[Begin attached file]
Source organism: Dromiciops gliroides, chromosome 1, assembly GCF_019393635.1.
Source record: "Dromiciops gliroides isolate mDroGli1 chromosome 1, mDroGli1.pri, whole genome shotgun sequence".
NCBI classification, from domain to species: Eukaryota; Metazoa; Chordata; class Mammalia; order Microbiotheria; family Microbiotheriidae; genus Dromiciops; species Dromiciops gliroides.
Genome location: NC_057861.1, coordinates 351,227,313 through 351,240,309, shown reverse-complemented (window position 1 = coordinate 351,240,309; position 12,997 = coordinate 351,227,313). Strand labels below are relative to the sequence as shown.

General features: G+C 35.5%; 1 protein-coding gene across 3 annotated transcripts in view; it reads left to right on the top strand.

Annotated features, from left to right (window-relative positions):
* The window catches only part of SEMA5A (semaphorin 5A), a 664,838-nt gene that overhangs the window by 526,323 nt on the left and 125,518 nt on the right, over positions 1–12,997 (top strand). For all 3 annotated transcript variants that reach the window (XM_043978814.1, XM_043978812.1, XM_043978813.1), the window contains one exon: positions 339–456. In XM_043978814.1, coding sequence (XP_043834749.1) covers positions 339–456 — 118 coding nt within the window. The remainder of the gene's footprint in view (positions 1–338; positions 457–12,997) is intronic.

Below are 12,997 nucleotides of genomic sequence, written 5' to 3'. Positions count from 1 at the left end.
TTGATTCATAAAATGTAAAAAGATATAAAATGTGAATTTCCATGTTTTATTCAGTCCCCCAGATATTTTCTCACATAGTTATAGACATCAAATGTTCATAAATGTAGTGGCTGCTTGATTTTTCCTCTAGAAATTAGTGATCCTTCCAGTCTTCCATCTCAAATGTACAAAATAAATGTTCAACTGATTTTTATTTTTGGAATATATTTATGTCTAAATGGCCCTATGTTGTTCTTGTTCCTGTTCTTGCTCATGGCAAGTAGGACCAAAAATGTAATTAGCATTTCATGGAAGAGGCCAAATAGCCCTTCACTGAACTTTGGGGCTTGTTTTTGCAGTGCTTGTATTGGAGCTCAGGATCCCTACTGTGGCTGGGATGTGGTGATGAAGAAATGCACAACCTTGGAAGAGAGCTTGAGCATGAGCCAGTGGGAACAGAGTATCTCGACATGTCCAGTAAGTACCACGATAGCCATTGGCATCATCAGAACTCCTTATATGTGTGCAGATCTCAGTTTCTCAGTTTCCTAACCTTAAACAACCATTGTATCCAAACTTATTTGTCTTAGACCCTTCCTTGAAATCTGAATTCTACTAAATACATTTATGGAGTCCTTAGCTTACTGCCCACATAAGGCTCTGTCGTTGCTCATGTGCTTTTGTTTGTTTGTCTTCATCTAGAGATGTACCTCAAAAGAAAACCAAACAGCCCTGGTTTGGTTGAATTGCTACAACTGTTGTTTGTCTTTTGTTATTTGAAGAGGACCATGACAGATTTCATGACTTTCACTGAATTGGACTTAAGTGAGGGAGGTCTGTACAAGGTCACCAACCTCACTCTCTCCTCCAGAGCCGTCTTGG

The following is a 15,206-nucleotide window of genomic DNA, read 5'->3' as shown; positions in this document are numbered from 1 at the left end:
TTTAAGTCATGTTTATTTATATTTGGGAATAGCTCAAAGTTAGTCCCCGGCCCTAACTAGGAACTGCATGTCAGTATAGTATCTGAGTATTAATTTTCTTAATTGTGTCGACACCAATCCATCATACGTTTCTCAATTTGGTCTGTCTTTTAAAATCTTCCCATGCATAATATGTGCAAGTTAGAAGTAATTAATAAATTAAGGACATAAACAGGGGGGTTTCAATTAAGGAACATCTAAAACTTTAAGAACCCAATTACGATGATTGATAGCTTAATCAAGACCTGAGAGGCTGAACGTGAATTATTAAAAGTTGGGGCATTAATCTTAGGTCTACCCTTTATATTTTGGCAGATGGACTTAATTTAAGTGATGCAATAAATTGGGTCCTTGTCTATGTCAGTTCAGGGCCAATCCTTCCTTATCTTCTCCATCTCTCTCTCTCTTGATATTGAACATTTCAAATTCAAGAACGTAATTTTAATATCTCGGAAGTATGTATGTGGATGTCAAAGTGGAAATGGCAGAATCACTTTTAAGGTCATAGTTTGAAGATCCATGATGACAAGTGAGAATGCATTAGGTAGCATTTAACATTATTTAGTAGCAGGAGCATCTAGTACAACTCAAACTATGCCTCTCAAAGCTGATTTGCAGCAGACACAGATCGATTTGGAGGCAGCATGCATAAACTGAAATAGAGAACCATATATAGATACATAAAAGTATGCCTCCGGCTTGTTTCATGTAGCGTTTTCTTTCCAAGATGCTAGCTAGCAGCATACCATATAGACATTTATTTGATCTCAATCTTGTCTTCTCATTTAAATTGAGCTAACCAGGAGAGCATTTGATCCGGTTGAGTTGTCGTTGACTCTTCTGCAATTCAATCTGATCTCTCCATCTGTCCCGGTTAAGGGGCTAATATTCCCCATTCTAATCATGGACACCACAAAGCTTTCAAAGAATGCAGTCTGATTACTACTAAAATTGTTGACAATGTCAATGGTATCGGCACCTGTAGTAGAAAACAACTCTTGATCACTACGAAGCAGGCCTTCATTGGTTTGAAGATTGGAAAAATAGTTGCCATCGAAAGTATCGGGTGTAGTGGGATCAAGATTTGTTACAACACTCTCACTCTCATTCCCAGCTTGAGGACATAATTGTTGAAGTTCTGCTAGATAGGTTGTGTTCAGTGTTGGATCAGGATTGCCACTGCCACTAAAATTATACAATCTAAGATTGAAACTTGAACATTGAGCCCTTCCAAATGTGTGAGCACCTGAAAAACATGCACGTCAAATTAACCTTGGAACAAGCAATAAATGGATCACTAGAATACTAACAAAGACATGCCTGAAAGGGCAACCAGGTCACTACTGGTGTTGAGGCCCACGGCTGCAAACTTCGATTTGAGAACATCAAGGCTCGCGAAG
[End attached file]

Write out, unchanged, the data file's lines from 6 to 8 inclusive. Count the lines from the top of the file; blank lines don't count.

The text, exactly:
Annotated features, from left to right (window-relative positions):
* The window catches only part of SEMA5A (semaphorin 5A), a 664,838-nt gene that overhangs the window by 526,323 nt on the left and 125,518 nt on the right, over positions 1–12,997 (top strand). For all 3 annotated transcript variants that reach the window (XM_043978814.1, XM_043978812.1, XM_043978813.1), the window contains one exon: positions 339–456. In XM_043978814.1, coding sequence (XP_043834749.1) covers positions 339–456 — 118 coding nt within the window. The remainder of the gene's footprint in view (positions 1–338; positions 457–12,997) is intronic.

Below are 12,997 nucleotides of genomic sequence, written 5' to 3'. Positions count from 1 at the left end.